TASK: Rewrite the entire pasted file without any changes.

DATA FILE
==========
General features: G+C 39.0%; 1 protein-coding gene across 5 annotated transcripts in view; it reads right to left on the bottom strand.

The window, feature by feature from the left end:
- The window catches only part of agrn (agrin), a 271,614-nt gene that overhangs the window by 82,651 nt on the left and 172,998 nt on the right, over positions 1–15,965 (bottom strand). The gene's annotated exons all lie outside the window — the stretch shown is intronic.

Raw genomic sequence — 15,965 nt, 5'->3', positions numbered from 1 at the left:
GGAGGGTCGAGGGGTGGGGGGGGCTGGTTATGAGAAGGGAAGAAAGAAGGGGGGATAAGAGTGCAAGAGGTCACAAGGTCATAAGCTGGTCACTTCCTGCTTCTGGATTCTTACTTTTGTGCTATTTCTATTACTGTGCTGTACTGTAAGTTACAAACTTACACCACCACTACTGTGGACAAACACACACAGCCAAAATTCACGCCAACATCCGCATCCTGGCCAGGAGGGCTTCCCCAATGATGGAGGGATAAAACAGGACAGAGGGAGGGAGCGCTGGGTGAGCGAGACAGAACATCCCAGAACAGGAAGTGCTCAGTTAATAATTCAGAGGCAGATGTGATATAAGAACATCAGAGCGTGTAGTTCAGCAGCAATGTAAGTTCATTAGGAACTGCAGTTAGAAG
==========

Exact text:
General features: G+C 39.0%; 1 protein-coding gene across 5 annotated transcripts in view; it reads right to left on the bottom strand.

The window, feature by feature from the left end:
- The window catches only part of agrn (agrin), a 271,614-nt gene that overhangs the window by 82,651 nt on the left and 172,998 nt on the right, over positions 1–15,965 (bottom strand). The gene's annotated exons all lie outside the window — the stretch shown is intronic.

Raw genomic sequence — 15,965 nt, 5'->3', positions numbered from 1 at the left:
GGAGGGTCGAGGGGTGGGGGGGGCTGGTTATGAGAAGGGAAGAAAGAAGGGGGGATAAGAGTGCAAGAGGTCACAAGGTCATAAGCTGGTCACTTCCTGCTTCTGGATTCTTACTTTTGTGCTATTTCTATTACTGTGCTGTACTGTAAGTTACAAACTTACACCACCACTACTGTGGACAAACACACACAGCCAAAATTCACGCCAACATCCGCATCCTGGCCAGGAGGGCTTCCCCAATGATGGAGGGATAAAACAGGACAGAGGGAGGGAGCGCTGGGTGAGCGAGACAGAACATCCCAGAACAGGAAGTGCTCAGTTAATAATTCAGAGGCAGATGTGATATAAGAACATCAGAGCGTGTAGTTCAGCAGCAATGTAAGTTCATTAGGAACTGCAGTTAGAAG